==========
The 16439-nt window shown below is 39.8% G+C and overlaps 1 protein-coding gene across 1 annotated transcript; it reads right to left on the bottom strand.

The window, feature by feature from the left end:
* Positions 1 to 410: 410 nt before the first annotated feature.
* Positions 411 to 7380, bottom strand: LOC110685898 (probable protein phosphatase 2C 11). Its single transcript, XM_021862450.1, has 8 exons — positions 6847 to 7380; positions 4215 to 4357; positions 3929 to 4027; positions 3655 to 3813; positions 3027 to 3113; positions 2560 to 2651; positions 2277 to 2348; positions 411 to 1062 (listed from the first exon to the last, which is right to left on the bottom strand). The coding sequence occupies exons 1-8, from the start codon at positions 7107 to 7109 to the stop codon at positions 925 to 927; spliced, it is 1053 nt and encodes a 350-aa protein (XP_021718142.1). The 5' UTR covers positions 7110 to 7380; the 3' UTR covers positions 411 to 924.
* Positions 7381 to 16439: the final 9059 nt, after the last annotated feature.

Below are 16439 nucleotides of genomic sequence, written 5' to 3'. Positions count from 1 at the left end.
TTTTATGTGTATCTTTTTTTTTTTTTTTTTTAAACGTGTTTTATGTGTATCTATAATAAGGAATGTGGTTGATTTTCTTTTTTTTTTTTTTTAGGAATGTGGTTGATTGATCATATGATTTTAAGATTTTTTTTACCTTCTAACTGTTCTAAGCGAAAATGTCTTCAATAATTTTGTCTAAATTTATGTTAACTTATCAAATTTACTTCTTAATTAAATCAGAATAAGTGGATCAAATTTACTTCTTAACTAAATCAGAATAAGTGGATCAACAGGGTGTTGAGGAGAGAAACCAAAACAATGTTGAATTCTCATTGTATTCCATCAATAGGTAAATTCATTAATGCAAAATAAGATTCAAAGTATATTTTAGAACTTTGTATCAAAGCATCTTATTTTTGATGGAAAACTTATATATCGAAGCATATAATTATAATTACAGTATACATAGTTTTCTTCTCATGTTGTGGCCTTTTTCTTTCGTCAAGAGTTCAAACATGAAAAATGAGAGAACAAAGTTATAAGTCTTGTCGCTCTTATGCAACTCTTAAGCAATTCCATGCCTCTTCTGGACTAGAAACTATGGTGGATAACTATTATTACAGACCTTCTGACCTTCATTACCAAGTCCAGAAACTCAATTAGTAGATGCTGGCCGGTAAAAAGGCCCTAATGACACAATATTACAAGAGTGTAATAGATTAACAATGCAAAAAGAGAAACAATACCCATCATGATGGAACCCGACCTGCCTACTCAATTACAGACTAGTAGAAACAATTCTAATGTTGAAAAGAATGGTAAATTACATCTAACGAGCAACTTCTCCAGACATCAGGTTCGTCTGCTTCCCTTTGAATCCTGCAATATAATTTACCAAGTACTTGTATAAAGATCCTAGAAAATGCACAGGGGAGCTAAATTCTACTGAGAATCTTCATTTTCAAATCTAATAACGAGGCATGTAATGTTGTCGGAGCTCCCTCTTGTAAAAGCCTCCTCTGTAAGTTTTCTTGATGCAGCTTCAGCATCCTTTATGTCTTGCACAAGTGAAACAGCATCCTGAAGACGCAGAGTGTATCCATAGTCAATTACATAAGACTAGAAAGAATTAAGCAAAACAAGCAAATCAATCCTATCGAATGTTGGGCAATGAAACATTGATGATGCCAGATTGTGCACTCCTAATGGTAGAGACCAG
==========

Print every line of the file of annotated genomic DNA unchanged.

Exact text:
The 16439-nt window shown below is 39.8% G+C and overlaps 1 protein-coding gene across 1 annotated transcript; it reads right to left on the bottom strand.

The window, feature by feature from the left end:
* Positions 1 to 410: 410 nt before the first annotated feature.
* Positions 411 to 7380, bottom strand: LOC110685898 (probable protein phosphatase 2C 11). Its single transcript, XM_021862450.1, has 8 exons — positions 6847 to 7380; positions 4215 to 4357; positions 3929 to 4027; positions 3655 to 3813; positions 3027 to 3113; positions 2560 to 2651; positions 2277 to 2348; positions 411 to 1062 (listed from the first exon to the last, which is right to left on the bottom strand). The coding sequence occupies exons 1-8, from the start codon at positions 7107 to 7109 to the stop codon at positions 925 to 927; spliced, it is 1053 nt and encodes a 350-aa protein (XP_021718142.1). The 5' UTR covers positions 7110 to 7380; the 3' UTR covers positions 411 to 924.
* Positions 7381 to 16439: the final 9059 nt, after the last annotated feature.

Below are 16439 nucleotides of genomic sequence, written 5' to 3'. Positions count from 1 at the left end.
TTTTATGTGTATCTTTTTTTTTTTTTTTTTTAAACGTGTTTTATGTGTATCTATAATAAGGAATGTGGTTGATTTTCTTTTTTTTTTTTTTTAGGAATGTGGTTGATTGATCATATGATTTTAAGATTTTTTTTACCTTCTAACTGTTCTAAGCGAAAATGTCTTCAATAATTTTGTCTAAATTTATGTTAACTTATCAAATTTACTTCTTAATTAAATCAGAATAAGTGGATCAAATTTACTTCTTAACTAAATCAGAATAAGTGGATCAACAGGGTGTTGAGGAGAGAAACCAAAACAATGTTGAATTCTCATTGTATTCCATCAATAGGTAAATTCATTAATGCAAAATAAGATTCAAAGTATATTTTAGAACTTTGTATCAAAGCATCTTATTTTTGATGGAAAACTTATATATCGAAGCATATAATTATAATTACAGTATACATAGTTTTCTTCTCATGTTGTGGCCTTTTTCTTTCGTCAAGAGTTCAAACATGAAAAATGAGAGAACAAAGTTATAAGTCTTGTCGCTCTTATGCAACTCTTAAGCAATTCCATGCCTCTTCTGGACTAGAAACTATGGTGGATAACTATTATTACAGACCTTCTGACCTTCATTACCAAGTCCAGAAACTCAATTAGTAGATGCTGGCCGGTAAAAAGGCCCTAATGACACAATATTACAAGAGTGTAATAGATTAACAATGCAAAAAGAGAAACAATACCCATCATGATGGAACCCGACCTGCCTACTCAATTACAGACTAGTAGAAACAATTCTAATGTTGAAAAGAATGGTAAATTACATCTAACGAGCAACTTCTCCAGACATCAGGTTCGTCTGCTTCCCTTTGAATCCTGCAATATAATTTACCAAGTACTTGTATAAAGATCCTAGAAAATGCACAGGGGAGCTAAATTCTACTGAGAATCTTCATTTTCAAATCTAATAACGAGGCATGTAATGTTGTCGGAGCTCCCTCTTGTAAAAGCCTCCTCTGTAAGTTTTCTTGATGCAGCTTCAGCATCCTTTATGTCTTGCACAAGTGAAACAGCATCCTGAAGACGCAGAGTGTATCCATAGTCAATTACATAAGACTAGAAAGAATTAAGCAAAACAAGCAAATCAATCCTATCGAATGTTGGGCAATGAAACATTGATGATGCCAGATTGTGCACTCCTAATGGTAGAGACCAG